ACLJ’s Skip Ash, Jay Sekulow Rise to Counter Mikey Weinstein

The ACLJ has recently begun to more firmly establish itself as one of the most articulate and assertive defenders of military religious freedom, specifically as it pertains to the attacks on religious liberty by Michael “Mikey” Weinstein.

Two weeks ago, Skip Ash (who has already written some lengthy and well-cited rebuttals to Weinstein and his acolyte John Compere) wrote an article detailing how the ACLJ had stood in opposition to Weinstein’s attacks on Bibles in POW/MIA displays. Noting Weinstein’s MRFF had sent yet another letter demanding an investigation (after their first demand was denied), Ash notes the ACLJ also wrote another letter to the DoD, saying

Our purpose, as always, is to educate DOD IG personnel on what the Constitution actually requires and permits vis-à-vis such displays and to refute the broad (though, admittedly, consistent) Constitutional misinterpretations of the MRFF and its supporters. The MRFF and its supporters grossly misunderstand what the Establishment Clause requires, and they too frequently interpret freedom of religion to actually mean freedom from religion.

As has been noted in the past, such correspondence also serves as a gentle reminder that there are two sides to the conversation — and Mikey Weinstein isn’t the only voice in the room. Placating him, as some have been wont to do in the past, would achieve nothing.

But the ACLJ didn’t send the letter as a tit-for-tat with Weinstein. Rather, [emphasis added]

MRFF’s persistence in making such erroneous attacks on our military leaders is troubling on many levels. That is why we sent our letter to the DOD IG…

Military leaders at all levels need to understand what the MRFF’s agenda is and that they need not fear the MRFF’s frequent demands based on faulty understanding of the law, no matter how forcefully such erroneous views are communicated.

One would hope most military leaders were aware of Mikey Weinstein and his disdain for Christian service members by now (guidance on dealing with Weinstein was published by the Air Force nearly a decade ago), yet there remain some who are blissfully ignorant — and who could therefore use some mentorship from their senior leaders. Then, of course, there are those in the military chain of command who support Weinstein’s bigotry; they could use a bit of “focused” leadership attention, as well.

In a prescient move, two weeks ago Ash also said

we encourage personnel at DOD to deal with the MRFF and its attorneys from now on since that would free subordinate commanders in all services from having to respond again and again to the MRFF’s frivolous attacks…

Of course, that’s precisely what happened at FE Warren just a few days ago, and, as noted, it will continue to happen until the DoD puts the issue to rest.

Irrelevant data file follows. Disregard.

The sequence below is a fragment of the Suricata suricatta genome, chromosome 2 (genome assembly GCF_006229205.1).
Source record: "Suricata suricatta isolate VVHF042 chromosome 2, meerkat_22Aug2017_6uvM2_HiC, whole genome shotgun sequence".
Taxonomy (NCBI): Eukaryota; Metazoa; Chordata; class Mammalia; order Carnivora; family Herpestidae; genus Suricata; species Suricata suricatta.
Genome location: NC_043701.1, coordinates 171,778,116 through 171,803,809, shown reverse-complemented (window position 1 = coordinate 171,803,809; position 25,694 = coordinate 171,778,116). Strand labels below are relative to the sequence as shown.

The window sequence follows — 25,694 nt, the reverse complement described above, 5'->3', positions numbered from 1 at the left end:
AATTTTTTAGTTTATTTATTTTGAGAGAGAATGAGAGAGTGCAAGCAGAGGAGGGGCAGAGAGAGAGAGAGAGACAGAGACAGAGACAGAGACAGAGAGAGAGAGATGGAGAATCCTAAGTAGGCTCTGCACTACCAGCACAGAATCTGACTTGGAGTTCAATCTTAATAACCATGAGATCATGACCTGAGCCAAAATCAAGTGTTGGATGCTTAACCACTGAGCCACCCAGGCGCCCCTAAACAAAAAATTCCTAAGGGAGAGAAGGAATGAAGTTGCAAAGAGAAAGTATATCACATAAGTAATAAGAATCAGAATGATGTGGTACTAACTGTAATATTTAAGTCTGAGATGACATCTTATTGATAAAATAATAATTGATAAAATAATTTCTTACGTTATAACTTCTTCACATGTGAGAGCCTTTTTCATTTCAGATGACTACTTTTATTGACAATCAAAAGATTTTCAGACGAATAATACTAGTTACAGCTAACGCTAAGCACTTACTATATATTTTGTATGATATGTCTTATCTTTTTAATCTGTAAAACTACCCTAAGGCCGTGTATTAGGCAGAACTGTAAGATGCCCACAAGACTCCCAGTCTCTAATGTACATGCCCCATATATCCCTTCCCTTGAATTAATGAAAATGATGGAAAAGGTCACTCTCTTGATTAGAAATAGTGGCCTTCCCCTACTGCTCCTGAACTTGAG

Until then, Mikey Weinstein will continue to milk the issue for publicity and fundraising. When ignorant or sympathetic leaders let him, Weinstein will continue to distract the US military from its mission and undermine the military religious freedom of US troops.

This should end.



  • Welcome back JD. First, I do NOT have any issue what so ever of a bible on POW/MIA displays; I understand its significance to our Military history. I defend my troops/employees right to have a bible on their desk and they are free to read it whenever they want to (well, as long as their job is done).

    I offer an opinion: I was taught and have always believed that freedom of religion, if it is going to apply to everyone, also requires freedom from religion. We do not truly have the freedom to practice our religious beliefs if we are also required to adhere to any of the religious beliefs or rules of other religions. Forcing (by some) people to accept some particular idea or adhere to behavioral standards from someone else’s religion means that their religious freedom is being infringed upon.

    What freedom from religion means to me is the freedom from the rules and dogmas of other people’s religious beliefs so that we can be free to follow the demands of your own conscience, whether they take a religious form or not.

    • @Delta One
      It’s probably important to have a common definition of what “freedom from religion” means. Most average Americans would agree with yours.

      However, there is a segment of society — generally led by the “militant atheist” movement — that asserts freedom “from” religion is freedom from being exposed to it. Therefore, if they happen to see a Bible in public, they are not free “from” that religion. They assert that the public space must be religion-free — which, by the way, is not “neutral.” This is the same movement working to strip memorials of any religious iconography (like crosses).

      The ACLJ’s use of “from religion” in this context is perhaps imprecise to some, but it fits what has become the common meaning — that the public should be protected “from” seeing religious artifacts in the public space. That is not what the Constitution was ever meant to mean, as Justice Scalia was famous for pointing out.

  • Pingback: PEOPLE ON THE RISE TO COUNTER MIKEY WEINSTEIN : This ain't Hell, but you can see it from here